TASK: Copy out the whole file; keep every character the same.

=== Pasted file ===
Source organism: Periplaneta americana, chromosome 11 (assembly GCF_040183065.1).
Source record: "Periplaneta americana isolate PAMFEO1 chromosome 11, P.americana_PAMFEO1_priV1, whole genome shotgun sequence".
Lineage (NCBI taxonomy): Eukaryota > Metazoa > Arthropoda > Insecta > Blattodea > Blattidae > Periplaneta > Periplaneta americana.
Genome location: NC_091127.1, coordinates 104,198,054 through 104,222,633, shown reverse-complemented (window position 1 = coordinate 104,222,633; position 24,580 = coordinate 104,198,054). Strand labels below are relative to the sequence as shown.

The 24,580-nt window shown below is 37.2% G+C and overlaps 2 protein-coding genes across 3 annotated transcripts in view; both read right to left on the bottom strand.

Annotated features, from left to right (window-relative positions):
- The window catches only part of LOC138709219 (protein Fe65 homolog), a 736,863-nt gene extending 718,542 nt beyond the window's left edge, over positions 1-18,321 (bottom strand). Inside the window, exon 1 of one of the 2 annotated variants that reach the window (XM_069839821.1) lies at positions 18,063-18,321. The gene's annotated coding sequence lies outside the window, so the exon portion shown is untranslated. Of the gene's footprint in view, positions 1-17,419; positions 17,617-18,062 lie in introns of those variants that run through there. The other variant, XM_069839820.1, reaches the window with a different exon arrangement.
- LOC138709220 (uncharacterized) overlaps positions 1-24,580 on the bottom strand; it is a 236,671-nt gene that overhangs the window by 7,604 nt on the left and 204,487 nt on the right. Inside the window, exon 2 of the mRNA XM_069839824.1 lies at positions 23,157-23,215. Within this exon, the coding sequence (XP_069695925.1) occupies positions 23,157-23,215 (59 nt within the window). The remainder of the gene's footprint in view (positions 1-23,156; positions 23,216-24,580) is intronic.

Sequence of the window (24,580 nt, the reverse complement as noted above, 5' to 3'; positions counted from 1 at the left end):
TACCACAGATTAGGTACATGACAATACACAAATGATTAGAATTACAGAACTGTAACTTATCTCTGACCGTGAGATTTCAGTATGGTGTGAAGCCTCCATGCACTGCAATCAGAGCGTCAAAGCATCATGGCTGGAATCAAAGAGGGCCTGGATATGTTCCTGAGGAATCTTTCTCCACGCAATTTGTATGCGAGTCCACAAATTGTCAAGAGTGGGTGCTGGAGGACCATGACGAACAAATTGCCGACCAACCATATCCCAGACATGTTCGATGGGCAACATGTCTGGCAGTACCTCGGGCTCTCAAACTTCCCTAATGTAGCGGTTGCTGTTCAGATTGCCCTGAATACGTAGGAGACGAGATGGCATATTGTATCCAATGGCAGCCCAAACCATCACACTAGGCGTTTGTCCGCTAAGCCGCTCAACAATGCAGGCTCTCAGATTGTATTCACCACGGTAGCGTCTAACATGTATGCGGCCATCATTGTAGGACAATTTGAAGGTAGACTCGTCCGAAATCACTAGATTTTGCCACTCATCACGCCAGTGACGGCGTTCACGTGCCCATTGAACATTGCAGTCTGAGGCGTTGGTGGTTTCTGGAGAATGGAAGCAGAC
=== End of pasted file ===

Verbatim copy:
Source organism: Periplaneta americana, chromosome 11 (assembly GCF_040183065.1).
Source record: "Periplaneta americana isolate PAMFEO1 chromosome 11, P.americana_PAMFEO1_priV1, whole genome shotgun sequence".
Lineage (NCBI taxonomy): Eukaryota > Metazoa > Arthropoda > Insecta > Blattodea > Blattidae > Periplaneta > Periplaneta americana.
Genome location: NC_091127.1, coordinates 104,198,054 through 104,222,633, shown reverse-complemented (window position 1 = coordinate 104,222,633; position 24,580 = coordinate 104,198,054). Strand labels below are relative to the sequence as shown.

The 24,580-nt window shown below is 37.2% G+C and overlaps 2 protein-coding genes across 3 annotated transcripts in view; both read right to left on the bottom strand.

Annotated features, from left to right (window-relative positions):
- The window catches only part of LOC138709219 (protein Fe65 homolog), a 736,863-nt gene extending 718,542 nt beyond the window's left edge, over positions 1-18,321 (bottom strand). Inside the window, exon 1 of one of the 2 annotated variants that reach the window (XM_069839821.1) lies at positions 18,063-18,321. The gene's annotated coding sequence lies outside the window, so the exon portion shown is untranslated. Of the gene's footprint in view, positions 1-17,419; positions 17,617-18,062 lie in introns of those variants that run through there. The other variant, XM_069839820.1, reaches the window with a different exon arrangement.
- LOC138709220 (uncharacterized) overlaps positions 1-24,580 on the bottom strand; it is a 236,671-nt gene that overhangs the window by 7,604 nt on the left and 204,487 nt on the right. Inside the window, exon 2 of the mRNA XM_069839824.1 lies at positions 23,157-23,215. Within this exon, the coding sequence (XP_069695925.1) occupies positions 23,157-23,215 (59 nt within the window). The remainder of the gene's footprint in view (positions 1-23,156; positions 23,216-24,580) is intronic.

Sequence of the window (24,580 nt, the reverse complement as noted above, 5' to 3'; positions counted from 1 at the left end):
TACCACAGATTAGGTACATGACAATACACAAATGATTAGAATTACAGAACTGTAACTTATCTCTGACCGTGAGATTTCAGTATGGTGTGAAGCCTCCATGCACTGCAATCAGAGCGTCAAAGCATCATGGCTGGAATCAAAGAGGGCCTGGATATGTTCCTGAGGAATCTTTCTCCACGCAATTTGTATGCGAGTCCACAAATTGTCAAGAGTGGGTGCTGGAGGACCATGACGAACAAATTGCCGACCAACCATATCCCAGACATGTTCGATGGGCAACATGTCTGGCAGTACCTCGGGCTCTCAAACTTCCCTAATGTAGCGGTTGCTGTTCAGATTGCCCTGAATACGTAGGAGACGAGATGGCATATTGTATCCAATGGCAGCCCAAACCATCACACTAGGCGTTTGTCCGCTAAGCCGCTCAACAATGCAGGCTCTCAGATTGTATTCACCACGGTAGCGTCTAACATGTATGCGGCCATCATTGTAGGACAATTTGAAGGTAGACTCGTCCGAAATCACTAGATTTTGCCACTCATCACGCCAGTGACGGCGTTCACGTGCCCATTGAACATTGCAGTCTGAGGCGTTGGTGGTTTCTGGAGAATGGAAGCAGAC